The 30 delegates came from Belfast and Derry/Londonderry in Northern Ireland; Nicosia in Cyprus; Mitrovica in Kosovo; Kirkuk in Iraq. The tour of landmarks in Boston’s years of court-ordered integration was O’Malley’s way of giving the visiting officials a glimpse of the city’s steps toward reconciliation, as well as the continuing fallout from mistakes and lost opportunities.
At a panel discussion at UMass before the bus tour, some of the key players from the busing era spelled out how high the costs became for blacks and whites alike, and how, in the midst of crisis, opportunities for creative solutions are often sadly missed.
Hubie Jones, a lifelong civil rights campaigner and educator, said the Roman Catholic Archdiocese of Boston, despite a pledge not to allow its schools to become a haven for fleeing whites, expanded significantly. “The irony is that segregation saved the Catholic school system,” he said.
What was missed was a chance to envision a broader solution to the school desegregation issue that could have made suburban school systems part of the remedy. “We had one fleeting moment to think about metropolitan education, to bring suburbs into the mix to solve the segregation problem,” Jones said. “This program has never been creatively used to go to the next step.”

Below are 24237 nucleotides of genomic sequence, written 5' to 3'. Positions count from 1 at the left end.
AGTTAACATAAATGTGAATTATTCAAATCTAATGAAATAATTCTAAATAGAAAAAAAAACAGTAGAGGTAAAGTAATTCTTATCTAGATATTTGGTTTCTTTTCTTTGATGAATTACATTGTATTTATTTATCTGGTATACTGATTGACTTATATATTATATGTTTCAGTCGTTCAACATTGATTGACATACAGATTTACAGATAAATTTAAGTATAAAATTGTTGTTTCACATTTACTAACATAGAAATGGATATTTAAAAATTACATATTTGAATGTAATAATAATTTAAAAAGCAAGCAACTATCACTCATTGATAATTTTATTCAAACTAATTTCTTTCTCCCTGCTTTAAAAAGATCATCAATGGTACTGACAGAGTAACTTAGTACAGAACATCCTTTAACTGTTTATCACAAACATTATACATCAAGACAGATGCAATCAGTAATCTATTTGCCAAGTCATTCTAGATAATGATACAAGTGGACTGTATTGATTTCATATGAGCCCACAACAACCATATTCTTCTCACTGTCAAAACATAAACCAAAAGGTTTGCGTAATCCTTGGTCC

Al Holland, a black teacher at South Boston High at the time, said the greatest disappointment was that “adults – the political leadership in Boston – never stood up and said ‘we have to make this work for the safety of our youngsters.’ Both black kids and white kids were used as pawns.”
The visiting foreign officials found the lessons to be provocative, if not always directly relevant.
Mark Hamilton, a police officer in Belfast, said the busing story resonated because he had dealt with a situation in 2001 in which children were attacked while trying to go to school. The incident “has had an untold influence upon community relations, which went beyond the children,” he said. “Involving children always increases the emotions and has the potential for long-range damage to communities.”
A Serbian from Mitrovica, Momcilo Arlov, noted a distinction between Boston and his home: the United States has a single Constitution that is the ultimate arbiter and that all sides respect. For divided cities elsewhere, national loyalties are often split – in his city’s case between Kosovar Serbs and Kosovar Albanians, and there’s no shared mandate.
But he said the forum had achieved one breakthrough: the participants from Mitrovica had needed to travel 7,000 miles to be able to speak with one another freely about municipal services. A river splits the Serb and Albanian sections of the city of 85,000, and few people ever cross the single bridge.
“This was really a key opportunity for us to meet in a relaxed setting, and to deal with the technical issues that are about improving everyday life,” Arlov said.
A Kurdish delegate from Kirkuk, Awad Mohamed Ameen, said the discussions among Kurds and Arabs from Kirkuk had achieved “a sort of psychological diminishing of our differences. And there is a qualitative change in our attitude when we see how Boston has confronted these issues and when we see in practice how democracy works in a modern society.”